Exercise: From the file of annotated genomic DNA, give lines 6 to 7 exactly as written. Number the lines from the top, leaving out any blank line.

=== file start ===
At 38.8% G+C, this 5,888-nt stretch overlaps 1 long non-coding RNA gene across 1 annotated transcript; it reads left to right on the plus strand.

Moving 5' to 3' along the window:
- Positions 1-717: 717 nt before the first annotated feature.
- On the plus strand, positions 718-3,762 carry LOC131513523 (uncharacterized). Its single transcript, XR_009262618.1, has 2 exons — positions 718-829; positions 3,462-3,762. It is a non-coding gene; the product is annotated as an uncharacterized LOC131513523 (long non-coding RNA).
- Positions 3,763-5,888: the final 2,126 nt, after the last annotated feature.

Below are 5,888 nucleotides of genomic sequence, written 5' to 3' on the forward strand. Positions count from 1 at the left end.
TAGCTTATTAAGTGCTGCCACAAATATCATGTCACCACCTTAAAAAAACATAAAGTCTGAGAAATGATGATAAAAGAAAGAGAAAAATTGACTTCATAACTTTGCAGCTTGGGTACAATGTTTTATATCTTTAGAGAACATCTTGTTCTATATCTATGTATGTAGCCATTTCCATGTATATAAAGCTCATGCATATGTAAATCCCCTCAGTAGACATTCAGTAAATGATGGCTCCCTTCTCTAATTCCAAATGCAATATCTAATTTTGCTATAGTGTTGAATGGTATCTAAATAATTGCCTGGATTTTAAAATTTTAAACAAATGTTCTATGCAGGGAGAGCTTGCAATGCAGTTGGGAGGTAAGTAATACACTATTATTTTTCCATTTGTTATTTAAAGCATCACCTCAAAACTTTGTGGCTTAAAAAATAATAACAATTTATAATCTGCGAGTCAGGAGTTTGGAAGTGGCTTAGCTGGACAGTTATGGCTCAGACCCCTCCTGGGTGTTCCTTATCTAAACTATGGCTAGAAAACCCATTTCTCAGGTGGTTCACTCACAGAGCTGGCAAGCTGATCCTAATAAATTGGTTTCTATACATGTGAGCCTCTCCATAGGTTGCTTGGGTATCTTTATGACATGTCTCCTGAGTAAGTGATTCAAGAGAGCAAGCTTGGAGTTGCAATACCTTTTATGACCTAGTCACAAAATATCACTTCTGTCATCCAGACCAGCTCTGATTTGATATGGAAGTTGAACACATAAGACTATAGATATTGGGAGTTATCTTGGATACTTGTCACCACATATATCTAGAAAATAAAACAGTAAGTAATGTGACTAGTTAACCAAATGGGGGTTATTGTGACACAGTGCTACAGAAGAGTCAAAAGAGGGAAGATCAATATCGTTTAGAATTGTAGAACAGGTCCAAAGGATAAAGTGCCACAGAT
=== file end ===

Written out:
Below are 5,888 nucleotides of genomic sequence, written 5' to 3' on the forward strand. Positions count from 1 at the left end.
TAGCTTATTAAGTGCTGCCACAAATATCATGTCACCACCTTAAAAAAACATAAAGTCTGAGAAATGATGATAAAAGAAAGAGAAAAATTGACTTCATAACTTTGCAGCTTGGGTACAATGTTTTATATCTTTAGAGAACATCTTGTTCTATATCTATGTATGTAGCCATTTCCATGTATATAAAGCTCATGCATATGTAAATCCCCTCAGTAGACATTCAGTAAATGATGGCTCCCTTCTCTAATTCCAAATGCAATATCTAATTTTGCTATAGTGTTGAATGGTATCTAAATAATTGCCTGGATTTTAAAATTTTAAACAAATGTTCTATGCAGGGAGAGCTTGCAATGCAGTTGGGAGGTAAGTAATACACTATTATTTTTCCATTTGTTATTTAAAGCATCACCTCAAAACTTTGTGGCTTAAAAAATAATAACAATTTATAATCTGCGAGTCAGGAGTTTGGAAGTGGCTTAGCTGGACAGTTATGGCTCAGACCCCTCCTGGGTGTTCCTTATCTAAACTATGGCTAGAAAACCCATTTCTCAGGTGGTTCACTCACAGAGCTGGCAAGCTGATCCTAATAAATTGGTTTCTATACATGTGAGCCTCTCCATAGGTTGCTTGGGTATCTTTATGACATGTCTCCTGAGTAAGTGATTCAAGAGAGCAAGCTTGGAGTTGCAATACCTTTTATGACCTAGTCACAAAATATCACTTCTGTCATCCAGACCAGCTCTGATTTGATATGGAAGTTGAACACATAAGACTATAGATATTGGGAGTTATCTTGGATACTTGTCACCACATATATCTAGAAAATAAAACAGTAAGTAATGTGACTAGTTAACCAAATGGGGGTTATTGTGACACAGTGCTACAGAAGAGTCAAAAGAGGGAAGATCAATATCGTTTAGAATTGTAGAACAGGTCCAAAGGATAAAGTGCCACAGAT